I love the industriousness of chickens. There is no silliness about them, they are always working, always alert for food.When I put the donkey’s hay in the feeder Fran (no this is Meg, I see) always hops up and watches me and my camera, and studies the hay for seeds. When she is done, she hops on a donkey’s back and goes about her business. She takes no short cuts, and never slacks off.
Whenever we come out to feed them, the donkeys are coming towards us. They are telepathic creatures. Sometimes I think they can hear us talking in the house, hear us scrambling to get carrots, get our boots on. They are always waiting for us, when it is time for them to get their hay.
Twice a day, we visit the donkeys. When it is cold, as it was today, the visits are brief. Even though there is hay in the feeder, Simon waits to be brushed, talked to , kissed on the nose. I am very connected to Simon. In some ways, we are the same thing, the broken parts of us help us see right through the other.
I am not a farmer, and have never wanted to be one. I am a writer and have always wanted to be one.
This question of identify comes up all the time, especially if you write about dogs and other animals. I am often telling people what I am not – I am not a trainer, not a rescue facility, not a vet, not an amusement park or tourist destination, not a social worker, not a non-profit, not a photographer-for-hire, not a publicist or marketer (mostly). The need to do this often used to make me angry, and often grumpy, until I came to understand that I was the problem, the difficulty was inside of me. This anger comes from an old place, of course, when all kinds of violations made me very angry, defensive and closed. Identity is a sensitive issue for me, but that is an old story. The new one is that all I needed to say is no thanks, I don’t do that, I don’t read or respond to those requests or messages, and I can just skip the angry/grumpy part. I have found that if you are honest that most people are very accepting of the truth.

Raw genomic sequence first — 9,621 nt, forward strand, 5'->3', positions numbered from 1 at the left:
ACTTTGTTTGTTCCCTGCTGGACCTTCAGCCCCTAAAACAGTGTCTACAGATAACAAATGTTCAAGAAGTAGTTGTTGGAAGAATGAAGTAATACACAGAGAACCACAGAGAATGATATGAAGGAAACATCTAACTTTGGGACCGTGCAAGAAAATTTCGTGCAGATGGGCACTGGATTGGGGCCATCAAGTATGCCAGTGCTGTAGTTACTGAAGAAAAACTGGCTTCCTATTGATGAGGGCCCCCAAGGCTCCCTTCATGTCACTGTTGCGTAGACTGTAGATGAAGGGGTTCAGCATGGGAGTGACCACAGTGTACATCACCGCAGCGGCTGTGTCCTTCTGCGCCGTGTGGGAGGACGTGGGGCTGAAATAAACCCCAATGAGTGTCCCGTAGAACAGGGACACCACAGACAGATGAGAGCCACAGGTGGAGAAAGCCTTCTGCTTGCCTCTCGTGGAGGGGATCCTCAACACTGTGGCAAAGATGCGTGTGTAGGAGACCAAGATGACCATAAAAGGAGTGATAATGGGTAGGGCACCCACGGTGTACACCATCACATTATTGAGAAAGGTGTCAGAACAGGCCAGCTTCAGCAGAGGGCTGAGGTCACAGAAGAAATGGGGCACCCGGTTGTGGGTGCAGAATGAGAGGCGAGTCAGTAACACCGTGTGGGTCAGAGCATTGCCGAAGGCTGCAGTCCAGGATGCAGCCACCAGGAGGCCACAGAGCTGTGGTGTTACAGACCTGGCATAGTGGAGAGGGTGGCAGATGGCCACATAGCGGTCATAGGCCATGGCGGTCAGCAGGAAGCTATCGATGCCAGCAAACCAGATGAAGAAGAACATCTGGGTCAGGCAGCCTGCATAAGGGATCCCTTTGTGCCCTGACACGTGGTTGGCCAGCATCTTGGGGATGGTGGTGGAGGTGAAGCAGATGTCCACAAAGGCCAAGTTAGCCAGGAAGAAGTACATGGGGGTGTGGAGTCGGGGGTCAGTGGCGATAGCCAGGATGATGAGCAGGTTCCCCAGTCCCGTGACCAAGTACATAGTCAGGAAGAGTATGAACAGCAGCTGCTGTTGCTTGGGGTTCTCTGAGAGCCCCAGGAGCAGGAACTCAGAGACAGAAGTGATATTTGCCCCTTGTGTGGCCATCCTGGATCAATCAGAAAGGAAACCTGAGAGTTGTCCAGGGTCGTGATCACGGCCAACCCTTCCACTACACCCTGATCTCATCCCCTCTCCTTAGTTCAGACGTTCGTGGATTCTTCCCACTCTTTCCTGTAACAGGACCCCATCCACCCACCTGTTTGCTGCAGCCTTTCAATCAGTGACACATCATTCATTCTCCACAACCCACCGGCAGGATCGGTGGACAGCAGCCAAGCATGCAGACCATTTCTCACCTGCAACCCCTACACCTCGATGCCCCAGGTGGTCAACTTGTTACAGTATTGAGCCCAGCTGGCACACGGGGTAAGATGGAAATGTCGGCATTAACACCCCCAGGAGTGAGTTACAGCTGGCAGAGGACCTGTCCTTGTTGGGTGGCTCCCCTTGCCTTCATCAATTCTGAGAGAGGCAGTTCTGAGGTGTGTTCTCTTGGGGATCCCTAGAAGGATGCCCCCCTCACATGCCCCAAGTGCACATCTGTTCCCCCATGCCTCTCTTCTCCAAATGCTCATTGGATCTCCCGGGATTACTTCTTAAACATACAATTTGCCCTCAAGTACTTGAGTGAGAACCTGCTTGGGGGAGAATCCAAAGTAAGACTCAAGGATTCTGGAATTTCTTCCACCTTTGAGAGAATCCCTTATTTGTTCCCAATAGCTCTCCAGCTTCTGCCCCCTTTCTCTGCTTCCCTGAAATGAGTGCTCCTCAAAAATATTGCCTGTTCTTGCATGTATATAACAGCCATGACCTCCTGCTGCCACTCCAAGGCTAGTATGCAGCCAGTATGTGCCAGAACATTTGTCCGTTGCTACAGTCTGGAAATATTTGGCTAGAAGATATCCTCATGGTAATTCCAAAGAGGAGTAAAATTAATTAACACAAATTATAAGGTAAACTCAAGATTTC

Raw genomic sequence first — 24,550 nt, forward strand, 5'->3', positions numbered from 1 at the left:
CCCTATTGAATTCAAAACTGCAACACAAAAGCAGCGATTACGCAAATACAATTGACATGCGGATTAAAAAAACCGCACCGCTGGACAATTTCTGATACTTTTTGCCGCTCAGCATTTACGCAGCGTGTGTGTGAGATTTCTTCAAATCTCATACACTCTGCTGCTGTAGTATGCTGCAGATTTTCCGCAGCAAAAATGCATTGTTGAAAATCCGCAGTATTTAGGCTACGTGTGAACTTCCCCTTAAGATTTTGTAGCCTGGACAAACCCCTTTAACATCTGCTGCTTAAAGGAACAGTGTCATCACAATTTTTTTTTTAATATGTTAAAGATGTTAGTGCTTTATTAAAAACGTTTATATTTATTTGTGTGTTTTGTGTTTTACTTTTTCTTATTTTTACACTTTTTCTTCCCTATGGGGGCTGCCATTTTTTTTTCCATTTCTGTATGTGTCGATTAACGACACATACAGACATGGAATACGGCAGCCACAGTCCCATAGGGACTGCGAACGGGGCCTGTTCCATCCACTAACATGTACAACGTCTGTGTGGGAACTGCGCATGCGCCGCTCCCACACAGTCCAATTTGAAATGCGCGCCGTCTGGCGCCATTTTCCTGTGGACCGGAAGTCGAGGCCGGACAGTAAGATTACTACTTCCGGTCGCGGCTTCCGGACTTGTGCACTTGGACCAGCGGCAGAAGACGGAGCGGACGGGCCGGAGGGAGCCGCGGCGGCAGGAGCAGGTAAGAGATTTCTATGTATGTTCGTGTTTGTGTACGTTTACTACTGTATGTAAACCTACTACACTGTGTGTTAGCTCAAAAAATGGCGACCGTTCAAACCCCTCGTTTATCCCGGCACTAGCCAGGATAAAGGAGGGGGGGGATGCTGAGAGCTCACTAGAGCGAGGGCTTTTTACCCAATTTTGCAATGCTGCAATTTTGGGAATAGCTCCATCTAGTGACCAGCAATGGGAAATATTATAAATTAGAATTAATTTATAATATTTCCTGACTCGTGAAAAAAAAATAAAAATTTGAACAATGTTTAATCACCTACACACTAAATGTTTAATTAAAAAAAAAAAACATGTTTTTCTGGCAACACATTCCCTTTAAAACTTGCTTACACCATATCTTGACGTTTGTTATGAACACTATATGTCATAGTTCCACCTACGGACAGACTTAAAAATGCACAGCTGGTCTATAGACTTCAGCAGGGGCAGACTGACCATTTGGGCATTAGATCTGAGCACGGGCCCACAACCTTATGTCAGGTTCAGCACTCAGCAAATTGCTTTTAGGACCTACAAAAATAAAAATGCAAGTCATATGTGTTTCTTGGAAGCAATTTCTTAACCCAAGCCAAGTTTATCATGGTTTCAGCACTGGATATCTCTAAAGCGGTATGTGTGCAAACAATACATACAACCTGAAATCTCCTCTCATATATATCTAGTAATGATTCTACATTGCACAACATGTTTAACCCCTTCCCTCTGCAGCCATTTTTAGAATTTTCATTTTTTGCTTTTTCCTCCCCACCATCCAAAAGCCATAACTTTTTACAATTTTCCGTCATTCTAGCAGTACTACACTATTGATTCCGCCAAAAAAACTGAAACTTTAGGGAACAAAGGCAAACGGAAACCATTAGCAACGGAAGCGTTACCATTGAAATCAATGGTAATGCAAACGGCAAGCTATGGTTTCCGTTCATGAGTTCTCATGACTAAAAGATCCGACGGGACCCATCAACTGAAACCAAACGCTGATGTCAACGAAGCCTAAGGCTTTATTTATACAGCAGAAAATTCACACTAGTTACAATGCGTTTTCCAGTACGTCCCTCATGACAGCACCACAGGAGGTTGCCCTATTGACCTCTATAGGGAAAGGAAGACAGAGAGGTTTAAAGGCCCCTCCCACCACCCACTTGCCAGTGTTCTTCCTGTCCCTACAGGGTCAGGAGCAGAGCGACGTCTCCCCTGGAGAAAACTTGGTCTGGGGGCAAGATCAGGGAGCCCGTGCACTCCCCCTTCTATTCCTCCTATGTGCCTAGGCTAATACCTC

So while I am not a farmer, I love my farm. So does Maria. Sharing this love makes the farm twice as wonderful. Farmlove is something of an addiction, I think, as Jenna Woginrich has written in her new book “Barnheart”. I have taken pains for years to say I am a writer, not a farmer. Yet here is this farm, and I am on it, and it is a seminal part of my life and consciousness. We are always tending to it – animals, fences, feed, trash, pipes and doors. One of the things I most love about the farm is the rythyms and feelings of it. If you have animals on a farm, you know that the lives of animals – dogs, donkeys, cats, chickens – revolve around food. So, then, does yours. Food is life to them, and they are amazing scholars of food. They take it seriously, they know when humans are even thinking about feeding them, when they put put their jackets on inside the farmhouse, or put their feeding boots and shoes on, get cups, look at hay bales or grain barrels. They know by the light when to look at their food bowls, come and stand by the big barn, cluck and rush of the birdseed can, waiting for spillage.
Twice a day, Maria and I go outside, and always – always – the animals are already aware of us, on the move, watching us, waiting for us to make the first move. Simon brays and the donkeys come and stand by the barn, the dogs rush into the kitchen to wait by their bowls, the chickens rush up to Maria and follow her, the cats dance all around us in excitement. In a few minutes all of the animals are fed, and drifting off back into their disparate lives, and we return to ours. It is a sweet time and I took some photos of it.
We love these chores. We love our farm. Here are some scenes from a late afternoon.
Fran hopped up into the feeder this afternoon to trawl for seeds. She hops up onto a donkey’s back, then up into the feeder. She roots around for awhile, and then hops back onto a donkey and onto the ground. She is an inquisitive hen, a strange thing for a chicken to be.